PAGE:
Ambient Declarations in TypeScript

Assume you’re working on a TypeScript project and wish to use a JavaScript library or some non-TypeScript code. TypeScript does not grasp the structure of this external code by default since it lacks type information. This can be problematic because TypeScript is all about type safety and detecting problems before they occur. So, how do you get TypeScript to recognize and validate the types of this external code? This is where ambient declarations come into play.

Ambient declarations serve as a link between TypeScript and the outside world. They let you to tell TypeScript about the shape of this external code, allowing TypeScript to make intelligent suggestions, autocompletion, and, most crucially, catch type-related problems before you run your code.

This is how you do it:

You make a TypeScript file with the.d.ts extension. This file is only for type information and contains no actual code.

You use the declare keyword in this.d.ts file. This keyword informs TypeScript that you are discussing something in the real world. Declare can be used in front of variables, functions, classes, modules, or namespaces.

Within these declare declarations, you explain the structure of the external code. You’re just saying, “Hey TypeScript, here’s what this external thing looks like.”

Let’s look at a practical example:

Assuming you have the following JavaScript library code in a file named mathLibrary.js:

// mathLibrary.js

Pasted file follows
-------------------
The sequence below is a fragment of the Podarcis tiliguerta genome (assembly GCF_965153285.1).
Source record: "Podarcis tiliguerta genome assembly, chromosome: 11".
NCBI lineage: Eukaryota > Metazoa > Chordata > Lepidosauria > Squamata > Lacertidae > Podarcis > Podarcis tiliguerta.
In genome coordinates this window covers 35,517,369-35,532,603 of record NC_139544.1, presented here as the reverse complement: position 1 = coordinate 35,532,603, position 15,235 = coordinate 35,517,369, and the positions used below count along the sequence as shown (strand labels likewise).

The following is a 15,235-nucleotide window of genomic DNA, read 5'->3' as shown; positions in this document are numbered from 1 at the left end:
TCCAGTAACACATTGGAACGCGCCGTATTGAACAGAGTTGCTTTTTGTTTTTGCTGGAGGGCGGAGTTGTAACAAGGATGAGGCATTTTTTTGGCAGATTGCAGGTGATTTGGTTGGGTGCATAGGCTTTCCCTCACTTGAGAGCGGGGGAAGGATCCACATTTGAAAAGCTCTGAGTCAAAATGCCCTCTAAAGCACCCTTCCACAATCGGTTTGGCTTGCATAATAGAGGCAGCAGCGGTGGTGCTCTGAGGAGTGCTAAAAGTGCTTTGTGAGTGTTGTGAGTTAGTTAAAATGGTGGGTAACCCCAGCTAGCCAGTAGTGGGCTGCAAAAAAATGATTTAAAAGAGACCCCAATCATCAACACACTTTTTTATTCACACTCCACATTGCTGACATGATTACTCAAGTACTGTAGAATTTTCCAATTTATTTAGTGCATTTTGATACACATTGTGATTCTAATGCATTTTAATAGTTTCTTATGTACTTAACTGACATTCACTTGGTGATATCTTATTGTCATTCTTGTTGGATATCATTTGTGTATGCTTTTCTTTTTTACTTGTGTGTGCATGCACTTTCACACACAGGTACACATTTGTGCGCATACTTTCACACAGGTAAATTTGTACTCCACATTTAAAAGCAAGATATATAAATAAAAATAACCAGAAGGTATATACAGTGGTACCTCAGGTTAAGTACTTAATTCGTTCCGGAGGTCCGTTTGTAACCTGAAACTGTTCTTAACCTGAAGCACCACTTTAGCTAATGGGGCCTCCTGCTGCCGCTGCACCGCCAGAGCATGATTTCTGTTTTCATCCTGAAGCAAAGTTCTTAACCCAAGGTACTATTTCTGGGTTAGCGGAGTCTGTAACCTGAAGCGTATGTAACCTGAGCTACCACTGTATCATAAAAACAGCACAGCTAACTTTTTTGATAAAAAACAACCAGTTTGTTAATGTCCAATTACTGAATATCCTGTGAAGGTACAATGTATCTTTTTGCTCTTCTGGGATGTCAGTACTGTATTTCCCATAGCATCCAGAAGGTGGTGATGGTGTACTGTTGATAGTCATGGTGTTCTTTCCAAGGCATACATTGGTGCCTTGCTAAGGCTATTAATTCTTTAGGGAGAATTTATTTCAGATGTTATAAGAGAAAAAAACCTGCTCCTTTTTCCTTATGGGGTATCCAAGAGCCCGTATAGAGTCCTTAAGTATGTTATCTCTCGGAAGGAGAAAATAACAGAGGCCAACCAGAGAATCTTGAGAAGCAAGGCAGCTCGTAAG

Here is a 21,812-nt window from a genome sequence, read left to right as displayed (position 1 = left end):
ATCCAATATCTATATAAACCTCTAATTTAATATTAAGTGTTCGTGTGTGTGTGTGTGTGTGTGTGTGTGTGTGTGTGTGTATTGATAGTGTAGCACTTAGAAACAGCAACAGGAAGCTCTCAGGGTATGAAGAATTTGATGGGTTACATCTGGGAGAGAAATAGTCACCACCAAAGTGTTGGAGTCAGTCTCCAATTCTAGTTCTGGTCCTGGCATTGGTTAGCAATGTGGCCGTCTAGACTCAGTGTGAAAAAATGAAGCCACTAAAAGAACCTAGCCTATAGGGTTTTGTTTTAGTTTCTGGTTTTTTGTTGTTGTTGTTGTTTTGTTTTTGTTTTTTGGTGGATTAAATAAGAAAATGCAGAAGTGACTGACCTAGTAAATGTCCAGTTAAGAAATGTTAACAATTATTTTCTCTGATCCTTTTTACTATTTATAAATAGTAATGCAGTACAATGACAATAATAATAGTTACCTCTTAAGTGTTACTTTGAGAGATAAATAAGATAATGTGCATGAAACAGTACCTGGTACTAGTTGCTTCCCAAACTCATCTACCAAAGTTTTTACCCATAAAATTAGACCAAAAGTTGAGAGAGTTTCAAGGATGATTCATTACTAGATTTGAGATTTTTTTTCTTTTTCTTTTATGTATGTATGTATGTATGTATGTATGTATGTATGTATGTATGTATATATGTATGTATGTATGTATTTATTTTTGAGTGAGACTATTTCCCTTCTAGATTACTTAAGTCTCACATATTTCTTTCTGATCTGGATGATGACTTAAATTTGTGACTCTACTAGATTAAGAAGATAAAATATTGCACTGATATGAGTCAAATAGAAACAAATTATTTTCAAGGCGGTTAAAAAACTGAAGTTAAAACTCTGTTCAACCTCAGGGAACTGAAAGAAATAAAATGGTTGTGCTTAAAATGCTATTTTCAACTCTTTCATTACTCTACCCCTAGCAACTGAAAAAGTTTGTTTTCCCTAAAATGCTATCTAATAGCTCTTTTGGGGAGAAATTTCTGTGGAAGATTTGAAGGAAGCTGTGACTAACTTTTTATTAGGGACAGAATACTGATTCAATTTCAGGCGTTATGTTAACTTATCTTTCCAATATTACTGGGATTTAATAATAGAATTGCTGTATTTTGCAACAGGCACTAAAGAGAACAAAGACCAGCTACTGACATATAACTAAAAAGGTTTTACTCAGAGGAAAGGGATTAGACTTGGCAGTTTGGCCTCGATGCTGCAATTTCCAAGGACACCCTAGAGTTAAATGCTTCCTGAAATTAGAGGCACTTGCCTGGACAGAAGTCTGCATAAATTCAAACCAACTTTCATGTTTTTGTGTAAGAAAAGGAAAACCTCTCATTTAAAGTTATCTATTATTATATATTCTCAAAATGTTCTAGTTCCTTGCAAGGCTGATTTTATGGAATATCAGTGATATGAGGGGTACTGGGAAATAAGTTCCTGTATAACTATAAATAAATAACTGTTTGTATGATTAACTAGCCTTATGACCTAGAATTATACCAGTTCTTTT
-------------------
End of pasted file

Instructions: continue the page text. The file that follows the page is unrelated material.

var mathLibrary = {
add: function (a, b) {
return a + b;
subtract: function (a, b) {
return a - b;

module.exports = mathLibrary;

Now, you want to use this JavaScript library in your TypeScript project with type checking and IntelliSense support. To achieve this, you can create an ambient declaration file named mathLibrary.d.ts:

// mathLibrary.d.ts
declare module 'mathLibrary' {
interface MathLibrary {
add(a: number, b: number): number;
subtract(a: number, b: number): number;

const mathLibrary: MathLibrary;

export = mathLibrary;

Here’s what’s happening in this TypeScript declaration file:

We define an ambient module called’mathLibrary’ using the declare module syntax. This module is equivalent to our external JavaScript library.

We define an interface named MathLibrary within the module to specify the form of our library’s API. It defines that the functions add and subtract take two integers as inputs and return a number.

We declare a MathLibrary constant of type MathLibrary. Our JavaScript library instance is represented by this constant.

We use export = mathLibrary; to indicate that we are exporting the mathLibrary object as this module’s default export.

With this ambient declaration file in place, you can use the JavaScript library mathLibrary in your TypeScript code as follows:

import mathLibrary = require('mathLibrary');

const result1 = mathLibrary.add(5, 3); // TypeScript checks the argument types
const result2 = mathLibrary.subtract(10, 2); // TypeScript checks the argument types

console.log(result1); // TypeScript knows this is a number
console.log(result2); // TypeScript knows this is a number

One thought on “Ambient Declarations in TypeScript

Leave a Reply

Your email address will not be published. Required fields are marked *